This past semester has seen an unusually high number of students plagiarizing in one of the subjects I teach. To be specific, it was five times the previous maximum I had seen. This has lead me down the path of digging into ways to reduce plagiarism from my students.

I read this question which was great and had several good answers but it was broadly focused. I would like to dig a bit deeper into one specific area: How can assessment design be used to minimize plagiarism?

I realize that exams are less likely to have plagiarism but I want to avoid those because they are timed and I don't want my students to be assessed in non-real-world situations like that. So, I want the assessments to be take-home but I don't want to put more constraints on this question.

I really want to know what research has been done showing the effect of different assessment design and how it has impacted student-plagiarism (with a focus on what minimizes plagiarism)?

  • What concerns research on interventions on plagiarism, ERIC lists quite some empirical studies which look at the effect of different lectures, assignment or other kind of educational interventions on plagiarism behaviour or knowledge about plagiarism. Jan 19, 2015 at 15:48

3 Answers 3


According to your profile, you teach management. So we are looking at writing, rather than equations?

This review article discusses steps taken at a university in Australia, and provides some lit review. It is open-source. In regards to research on assessment design, it recommends:

  1. Regularly change the questions/prompts
  2. Projects should require original analysis rather than be summaries or definitions.
  3. More marks should be associated with the process of project creation, rather than the final draft. Examples of intermediate assignments are research journals, annotated bibliographies, and first drafts.
  4. Change product from text-only to something else - a poster, an oral presentation.

Above is the "answer" to your question. You may also want to consider why your plagiarism is suddenly increasing. The linked article points out that many students plagiarize because of lack of training in how to effectively write without copying a source. If you have a cohort of students from a background of poorer preparation, I would recommend a module on how to write without plagiarism.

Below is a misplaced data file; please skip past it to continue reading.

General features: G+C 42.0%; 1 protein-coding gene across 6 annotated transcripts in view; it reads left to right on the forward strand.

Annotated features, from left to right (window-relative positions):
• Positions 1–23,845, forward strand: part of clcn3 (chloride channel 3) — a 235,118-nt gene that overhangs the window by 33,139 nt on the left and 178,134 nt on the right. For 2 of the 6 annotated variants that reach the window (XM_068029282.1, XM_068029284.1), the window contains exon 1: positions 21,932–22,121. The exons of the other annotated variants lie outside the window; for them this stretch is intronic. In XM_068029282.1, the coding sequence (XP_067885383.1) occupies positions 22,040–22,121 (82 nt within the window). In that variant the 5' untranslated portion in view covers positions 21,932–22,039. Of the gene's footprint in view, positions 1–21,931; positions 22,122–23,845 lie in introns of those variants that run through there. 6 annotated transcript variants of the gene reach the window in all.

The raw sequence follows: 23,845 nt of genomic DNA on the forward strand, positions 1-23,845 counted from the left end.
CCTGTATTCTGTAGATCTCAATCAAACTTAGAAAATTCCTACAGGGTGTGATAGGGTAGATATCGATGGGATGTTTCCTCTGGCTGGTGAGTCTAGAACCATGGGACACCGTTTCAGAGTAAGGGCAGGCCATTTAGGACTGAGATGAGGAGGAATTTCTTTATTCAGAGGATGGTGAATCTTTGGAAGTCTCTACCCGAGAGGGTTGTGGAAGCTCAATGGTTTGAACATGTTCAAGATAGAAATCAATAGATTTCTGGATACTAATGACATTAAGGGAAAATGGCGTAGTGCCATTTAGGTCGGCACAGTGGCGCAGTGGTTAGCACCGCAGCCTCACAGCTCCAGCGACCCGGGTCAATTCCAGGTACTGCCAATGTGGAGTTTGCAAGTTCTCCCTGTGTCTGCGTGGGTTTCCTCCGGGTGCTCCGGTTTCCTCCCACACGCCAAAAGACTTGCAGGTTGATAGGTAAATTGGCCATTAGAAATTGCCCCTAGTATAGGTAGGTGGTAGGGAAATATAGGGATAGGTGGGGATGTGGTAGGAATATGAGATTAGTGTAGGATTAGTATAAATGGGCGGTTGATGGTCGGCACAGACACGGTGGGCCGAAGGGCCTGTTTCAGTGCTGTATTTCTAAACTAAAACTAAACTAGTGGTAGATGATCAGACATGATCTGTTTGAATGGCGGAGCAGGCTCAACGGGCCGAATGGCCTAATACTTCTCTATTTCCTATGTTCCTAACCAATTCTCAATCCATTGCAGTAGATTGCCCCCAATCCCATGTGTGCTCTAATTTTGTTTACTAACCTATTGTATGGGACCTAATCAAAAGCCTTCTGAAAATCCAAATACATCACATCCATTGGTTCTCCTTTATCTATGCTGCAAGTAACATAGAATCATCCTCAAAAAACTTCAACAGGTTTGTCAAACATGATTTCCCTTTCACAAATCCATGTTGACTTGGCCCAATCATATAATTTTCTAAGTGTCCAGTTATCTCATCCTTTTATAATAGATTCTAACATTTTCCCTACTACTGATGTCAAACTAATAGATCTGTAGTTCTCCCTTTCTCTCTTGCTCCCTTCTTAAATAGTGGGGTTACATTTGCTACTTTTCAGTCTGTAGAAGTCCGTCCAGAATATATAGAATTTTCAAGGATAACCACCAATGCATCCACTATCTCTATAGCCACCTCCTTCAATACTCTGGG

Best of luck.

  • Thanks for your answer. I look forward to reading the article you linked. By the way, the problem is not understanding how to cite. They actually copy-and-paste from other students changing every 3rd word - clearly trying to "trick" the plagiarism software.
    – earthling
    Jan 24, 2015 at 12:20

Dee and Jacob (2013) (preprint) conducted

a field experiment that evaluated the effects of a web-based educational tutorial in reducing plagiarism. We found that assignment to the treatment group substantially reduced the likelihood of plagiarism, particularly among student with lower SAT scores who had the highest rates of plagiarism. A followup survey suggests that the intervention reduced plagiarism by increasing student knowledge rather than by increasing the perceived probabilities of detection and punishment.

Potentially including an educational tutorial in your assignment design would reduce plagiarism.

  • While this link may answer the question, it is better to include the essential parts of the answer here and provide the link for reference. Link-only answers can become invalid if the linked page changes.
    – jakebeal
    Jan 21, 2015 at 16:33
  • I have heavily edited the answer to try and make it free-standing. If you think I changed the meaning of your answer, please feel free to roll it back (or improve it).
    – StrongBad
    Jan 21, 2015 at 16:35
  • @jakebeal I edited the answer, what do you think?
    – StrongBad
    Jan 21, 2015 at 16:35
  • @StrongBad Much better.
    – jakebeal
    Jan 21, 2015 at 16:37

I don't know the answer from any direct experience (could point you to pages like http://drexel.edu/dcae/assessment/assessment-plans/) but two things I can think of off the top of my head without knowing what subject you teach or at what level: 1) Have students have some input into their own assignments built around objective criteria that you specify and 2) have the students take some part in grading one another.

  • The OP has asked for an answer supported by reference to research. This seems to be a guess, not supported by research or even experience.
    – ff524
    Jan 18, 2015 at 18:23
  • Oh no, if only I'd said that in my comments! The horror! No one should ever try to be helpful!
    – Raydot
    Jan 21, 2015 at 18:56

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